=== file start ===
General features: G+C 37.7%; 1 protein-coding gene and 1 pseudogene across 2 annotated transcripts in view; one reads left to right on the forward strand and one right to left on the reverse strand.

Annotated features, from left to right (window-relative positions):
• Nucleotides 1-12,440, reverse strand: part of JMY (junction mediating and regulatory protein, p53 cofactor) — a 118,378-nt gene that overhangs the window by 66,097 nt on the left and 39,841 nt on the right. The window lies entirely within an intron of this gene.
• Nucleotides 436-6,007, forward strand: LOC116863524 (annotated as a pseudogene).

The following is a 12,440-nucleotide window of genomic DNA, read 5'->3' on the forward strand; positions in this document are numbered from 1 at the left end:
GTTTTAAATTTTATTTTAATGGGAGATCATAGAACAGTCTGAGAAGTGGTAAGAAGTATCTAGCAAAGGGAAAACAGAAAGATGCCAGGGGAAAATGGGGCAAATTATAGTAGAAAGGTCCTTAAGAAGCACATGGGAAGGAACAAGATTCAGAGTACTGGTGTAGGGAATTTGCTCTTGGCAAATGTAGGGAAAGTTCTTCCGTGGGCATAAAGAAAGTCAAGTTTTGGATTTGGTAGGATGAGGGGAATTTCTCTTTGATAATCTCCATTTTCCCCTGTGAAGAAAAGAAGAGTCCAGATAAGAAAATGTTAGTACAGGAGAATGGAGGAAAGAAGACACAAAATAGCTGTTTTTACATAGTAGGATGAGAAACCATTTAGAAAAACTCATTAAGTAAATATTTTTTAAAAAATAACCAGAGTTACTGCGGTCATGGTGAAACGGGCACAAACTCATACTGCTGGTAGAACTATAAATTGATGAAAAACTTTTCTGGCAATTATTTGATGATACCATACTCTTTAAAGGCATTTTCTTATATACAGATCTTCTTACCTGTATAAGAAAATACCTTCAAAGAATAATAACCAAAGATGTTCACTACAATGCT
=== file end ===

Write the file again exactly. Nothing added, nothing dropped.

General features: G+C 37.7%; 1 protein-coding gene and 1 pseudogene across 2 annotated transcripts in view; one reads left to right on the forward strand and one right to left on the reverse strand.

Annotated features, from left to right (window-relative positions):
• Nucleotides 1-12,440, reverse strand: part of JMY (junction mediating and regulatory protein, p53 cofactor) — a 118,378-nt gene that overhangs the window by 66,097 nt on the left and 39,841 nt on the right. The window lies entirely within an intron of this gene.
• Nucleotides 436-6,007, forward strand: LOC116863524 (annotated as a pseudogene).

The following is a 12,440-nucleotide window of genomic DNA, read 5'->3' on the forward strand; positions in this document are numbered from 1 at the left end:
GTTTTAAATTTTATTTTAATGGGAGATCATAGAACAGTCTGAGAAGTGGTAAGAAGTATCTAGCAAAGGGAAAACAGAAAGATGCCAGGGGAAAATGGGGCAAATTATAGTAGAAAGGTCCTTAAGAAGCACATGGGAAGGAACAAGATTCAGAGTACTGGTGTAGGGAATTTGCTCTTGGCAAATGTAGGGAAAGTTCTTCCGTGGGCATAAAGAAAGTCAAGTTTTGGATTTGGTAGGATGAGGGGAATTTCTCTTTGATAATCTCCATTTTCCCCTGTGAAGAAAAGAAGAGTCCAGATAAGAAAATGTTAGTACAGGAGAATGGAGGAAAGAAGACACAAAATAGCTGTTTTTACATAGTAGGATGAGAAACCATTTAGAAAAACTCATTAAGTAAATATTTTTTAAAAAATAACCAGAGTTACTGCGGTCATGGTGAAACGGGCACAAACTCATACTGCTGGTAGAACTATAAATTGATGAAAAACTTTTCTGGCAATTATTTGATGATACCATACTCTTTAAAGGCATTTTCTTATATACAGATCTTCTTACCTGTATAAGAAAATACCTTCAAAGAATAATAACCAAAGATGTTCACTACAATGCT